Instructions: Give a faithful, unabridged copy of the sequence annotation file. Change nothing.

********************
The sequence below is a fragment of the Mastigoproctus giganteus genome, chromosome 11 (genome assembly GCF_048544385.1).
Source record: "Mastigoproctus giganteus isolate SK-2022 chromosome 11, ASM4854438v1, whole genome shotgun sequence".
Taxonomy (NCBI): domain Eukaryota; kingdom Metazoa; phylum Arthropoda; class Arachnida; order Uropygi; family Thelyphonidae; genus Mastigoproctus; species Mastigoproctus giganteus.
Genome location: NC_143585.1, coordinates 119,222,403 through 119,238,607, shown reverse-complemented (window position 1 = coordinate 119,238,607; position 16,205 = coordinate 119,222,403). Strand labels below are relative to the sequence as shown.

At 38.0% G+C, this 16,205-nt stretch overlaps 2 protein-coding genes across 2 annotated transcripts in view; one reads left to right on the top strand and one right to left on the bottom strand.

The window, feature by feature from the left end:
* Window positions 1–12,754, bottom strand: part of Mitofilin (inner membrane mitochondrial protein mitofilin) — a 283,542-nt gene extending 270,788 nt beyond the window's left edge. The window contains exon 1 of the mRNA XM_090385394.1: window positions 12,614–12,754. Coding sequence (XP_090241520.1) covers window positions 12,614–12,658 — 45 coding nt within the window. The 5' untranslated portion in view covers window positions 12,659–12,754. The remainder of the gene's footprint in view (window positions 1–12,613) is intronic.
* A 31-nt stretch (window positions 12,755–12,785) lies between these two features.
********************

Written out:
The sequence below is a fragment of the Mastigoproctus giganteus genome, chromosome 11 (genome assembly GCF_048544385.1).
Source record: "Mastigoproctus giganteus isolate SK-2022 chromosome 11, ASM4854438v1, whole genome shotgun sequence".
Taxonomy (NCBI): domain Eukaryota; kingdom Metazoa; phylum Arthropoda; class Arachnida; order Uropygi; family Thelyphonidae; genus Mastigoproctus; species Mastigoproctus giganteus.
Genome location: NC_143585.1, coordinates 119,222,403 through 119,238,607, shown reverse-complemented (window position 1 = coordinate 119,238,607; position 16,205 = coordinate 119,222,403). Strand labels below are relative to the sequence as shown.

At 38.0% G+C, this 16,205-nt stretch overlaps 2 protein-coding genes across 2 annotated transcripts in view; one reads left to right on the top strand and one right to left on the bottom strand.

The window, feature by feature from the left end:
* Window positions 1–12,754, bottom strand: part of Mitofilin (inner membrane mitochondrial protein mitofilin) — a 283,542-nt gene extending 270,788 nt beyond the window's left edge. The window contains exon 1 of the mRNA XM_090385394.1: window positions 12,614–12,754. Coding sequence (XP_090241520.1) covers window positions 12,614–12,658 — 45 coding nt within the window. The 5' untranslated portion in view covers window positions 12,659–12,754. The remainder of the gene's footprint in view (window positions 1–12,613) is intronic.
* A 31-nt stretch (window positions 12,755–12,785) lies between these two features.